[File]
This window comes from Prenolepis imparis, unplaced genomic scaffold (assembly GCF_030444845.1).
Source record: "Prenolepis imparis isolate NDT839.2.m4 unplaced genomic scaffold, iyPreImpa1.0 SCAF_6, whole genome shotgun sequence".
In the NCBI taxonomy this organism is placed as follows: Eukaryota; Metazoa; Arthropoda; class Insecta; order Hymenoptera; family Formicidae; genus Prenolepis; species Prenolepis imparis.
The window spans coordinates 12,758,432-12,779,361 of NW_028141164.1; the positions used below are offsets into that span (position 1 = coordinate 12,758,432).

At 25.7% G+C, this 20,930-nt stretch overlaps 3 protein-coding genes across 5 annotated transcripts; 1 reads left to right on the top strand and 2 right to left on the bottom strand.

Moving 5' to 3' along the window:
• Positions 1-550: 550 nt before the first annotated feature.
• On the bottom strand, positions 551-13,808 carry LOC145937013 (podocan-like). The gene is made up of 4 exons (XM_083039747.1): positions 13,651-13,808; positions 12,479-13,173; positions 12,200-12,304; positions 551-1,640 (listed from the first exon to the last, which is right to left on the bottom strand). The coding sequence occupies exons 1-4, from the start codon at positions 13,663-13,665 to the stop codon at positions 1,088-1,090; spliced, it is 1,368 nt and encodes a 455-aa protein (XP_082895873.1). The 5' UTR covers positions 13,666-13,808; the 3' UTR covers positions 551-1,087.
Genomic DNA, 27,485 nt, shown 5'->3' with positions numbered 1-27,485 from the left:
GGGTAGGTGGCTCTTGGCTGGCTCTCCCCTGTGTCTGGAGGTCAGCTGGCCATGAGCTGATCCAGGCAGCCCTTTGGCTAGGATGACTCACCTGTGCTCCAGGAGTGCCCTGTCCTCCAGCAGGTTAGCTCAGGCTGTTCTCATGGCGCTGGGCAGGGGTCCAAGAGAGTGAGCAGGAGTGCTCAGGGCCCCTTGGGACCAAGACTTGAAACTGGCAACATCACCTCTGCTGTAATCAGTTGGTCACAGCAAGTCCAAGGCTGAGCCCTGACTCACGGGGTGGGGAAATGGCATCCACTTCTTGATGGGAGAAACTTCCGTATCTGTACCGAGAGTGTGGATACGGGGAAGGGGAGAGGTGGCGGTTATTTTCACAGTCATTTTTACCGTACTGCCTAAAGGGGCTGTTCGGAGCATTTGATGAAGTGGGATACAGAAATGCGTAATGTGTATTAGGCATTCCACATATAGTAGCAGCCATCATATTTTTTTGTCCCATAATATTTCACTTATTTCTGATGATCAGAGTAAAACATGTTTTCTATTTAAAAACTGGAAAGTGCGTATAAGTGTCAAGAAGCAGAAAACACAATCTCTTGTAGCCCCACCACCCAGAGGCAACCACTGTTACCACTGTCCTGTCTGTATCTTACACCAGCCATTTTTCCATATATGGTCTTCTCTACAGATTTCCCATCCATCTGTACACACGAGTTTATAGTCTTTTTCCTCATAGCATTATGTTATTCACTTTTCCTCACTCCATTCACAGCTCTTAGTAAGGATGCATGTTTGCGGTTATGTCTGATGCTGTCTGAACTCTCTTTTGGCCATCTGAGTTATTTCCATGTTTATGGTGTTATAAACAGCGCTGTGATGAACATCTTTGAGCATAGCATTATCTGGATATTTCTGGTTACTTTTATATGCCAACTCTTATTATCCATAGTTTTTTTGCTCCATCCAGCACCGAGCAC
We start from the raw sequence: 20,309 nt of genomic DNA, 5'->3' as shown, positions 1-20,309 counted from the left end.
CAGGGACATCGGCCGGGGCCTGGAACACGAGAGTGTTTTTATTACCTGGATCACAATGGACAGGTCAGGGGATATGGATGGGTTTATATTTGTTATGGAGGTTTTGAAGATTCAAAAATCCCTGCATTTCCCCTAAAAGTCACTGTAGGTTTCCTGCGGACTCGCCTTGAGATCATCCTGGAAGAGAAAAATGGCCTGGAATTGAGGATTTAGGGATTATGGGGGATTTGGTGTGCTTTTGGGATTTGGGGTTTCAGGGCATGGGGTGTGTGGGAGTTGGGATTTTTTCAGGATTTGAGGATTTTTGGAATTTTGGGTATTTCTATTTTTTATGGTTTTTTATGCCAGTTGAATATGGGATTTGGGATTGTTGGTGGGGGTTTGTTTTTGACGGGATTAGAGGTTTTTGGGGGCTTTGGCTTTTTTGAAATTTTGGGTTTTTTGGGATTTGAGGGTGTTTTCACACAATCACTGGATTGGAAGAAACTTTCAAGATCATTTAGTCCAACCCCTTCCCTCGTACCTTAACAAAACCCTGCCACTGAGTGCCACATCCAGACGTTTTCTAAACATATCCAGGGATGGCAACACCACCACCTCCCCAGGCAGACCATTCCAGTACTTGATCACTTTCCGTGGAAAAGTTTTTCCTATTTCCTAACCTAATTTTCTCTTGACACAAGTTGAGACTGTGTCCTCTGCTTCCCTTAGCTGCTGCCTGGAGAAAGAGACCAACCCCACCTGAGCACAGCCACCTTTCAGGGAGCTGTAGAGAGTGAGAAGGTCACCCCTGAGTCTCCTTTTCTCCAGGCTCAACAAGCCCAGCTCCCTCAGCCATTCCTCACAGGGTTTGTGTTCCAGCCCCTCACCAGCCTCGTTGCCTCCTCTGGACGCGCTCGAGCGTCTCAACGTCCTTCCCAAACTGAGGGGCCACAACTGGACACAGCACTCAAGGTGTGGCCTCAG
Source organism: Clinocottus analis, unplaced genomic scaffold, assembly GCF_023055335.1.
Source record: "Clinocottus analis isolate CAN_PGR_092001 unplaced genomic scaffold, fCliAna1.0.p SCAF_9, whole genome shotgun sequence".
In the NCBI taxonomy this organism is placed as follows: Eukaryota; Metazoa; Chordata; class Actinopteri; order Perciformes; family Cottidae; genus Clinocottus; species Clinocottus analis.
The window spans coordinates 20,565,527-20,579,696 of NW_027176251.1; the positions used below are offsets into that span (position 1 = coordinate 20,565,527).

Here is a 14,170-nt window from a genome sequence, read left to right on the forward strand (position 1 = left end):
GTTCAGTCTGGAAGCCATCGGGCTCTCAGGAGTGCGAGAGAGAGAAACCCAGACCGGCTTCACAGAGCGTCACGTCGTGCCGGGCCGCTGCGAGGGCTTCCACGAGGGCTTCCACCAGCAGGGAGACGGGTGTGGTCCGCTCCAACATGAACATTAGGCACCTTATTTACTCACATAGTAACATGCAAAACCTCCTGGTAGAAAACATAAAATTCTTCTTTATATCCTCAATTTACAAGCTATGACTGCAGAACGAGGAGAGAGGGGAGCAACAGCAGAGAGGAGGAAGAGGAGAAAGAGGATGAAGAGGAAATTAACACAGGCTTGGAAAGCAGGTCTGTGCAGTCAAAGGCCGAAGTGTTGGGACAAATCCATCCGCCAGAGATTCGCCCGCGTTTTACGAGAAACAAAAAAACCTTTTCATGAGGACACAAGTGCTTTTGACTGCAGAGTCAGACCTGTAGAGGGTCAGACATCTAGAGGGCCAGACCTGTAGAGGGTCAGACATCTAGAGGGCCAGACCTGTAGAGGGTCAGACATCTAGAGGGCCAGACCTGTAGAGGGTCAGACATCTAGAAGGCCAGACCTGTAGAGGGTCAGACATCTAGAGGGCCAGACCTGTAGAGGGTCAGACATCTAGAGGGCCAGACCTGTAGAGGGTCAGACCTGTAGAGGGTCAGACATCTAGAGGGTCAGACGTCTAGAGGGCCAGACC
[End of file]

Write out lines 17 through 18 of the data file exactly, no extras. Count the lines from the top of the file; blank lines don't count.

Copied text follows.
Here is a 14,170-nt window from a genome sequence, read left to right on the forward strand (position 1 = left end):
GTTCAGTCTGGAAGCCATCGGGCTCTCAGGAGTGCGAGAGAGAGAAACCCAGACCGGCTTCACAGAGCGTCACGTCGTGCCGGGCCGCTGCGAGGGCTTCCACGAGGGCTTCCACCAGCAGGGAGACGGGTGTGGTCCGCTCCAACATGAACATTAGGCACCTTATTTACTCACATAGTAACATGCAAAACCTCCTGGTAGAAAACATAAAATTCTTCTTTATATCCTCAATTTACAAGCTATGACTGCAGAACGAGGAGAGAGGGGAGCAACAGCAGAGAGGAGGAAGAGGAGAAAGAGGATGAAGAGGAAATTAACACAGGCTTGGAAAGCAGGTCTGTGCAGTCAAAGGCCGAAGTGTTGGGACAAATCCATCCGCCAGAGATTCGCCCGCGTTTTACGAGAAACAAAAAAACCTTTTCATGAGGACACAAGTGCTTTTGACTGCAGAGTCAGACCTGTAGAGGGTCAGACATCTAGAGGGCCAGACCTGTAGAGGGTCAGACATCTAGAGGGCCAGACCTGTAGAGGGTCAGACATCTAGAGGGCCAGACCTGTAGAGGGTCAGACATCTAGAAGGCCAGACCTGTAGAGGGTCAGACATCTAGAGGGCCAGACCTGTAGAGGGTCAGACATCTAGAGGGCCAGACCTGTAGAGGGTCAGACCTGTAGAGGGTCAGACATCTAGAGGGTCAGACGTCTAGAGGGCCAGACC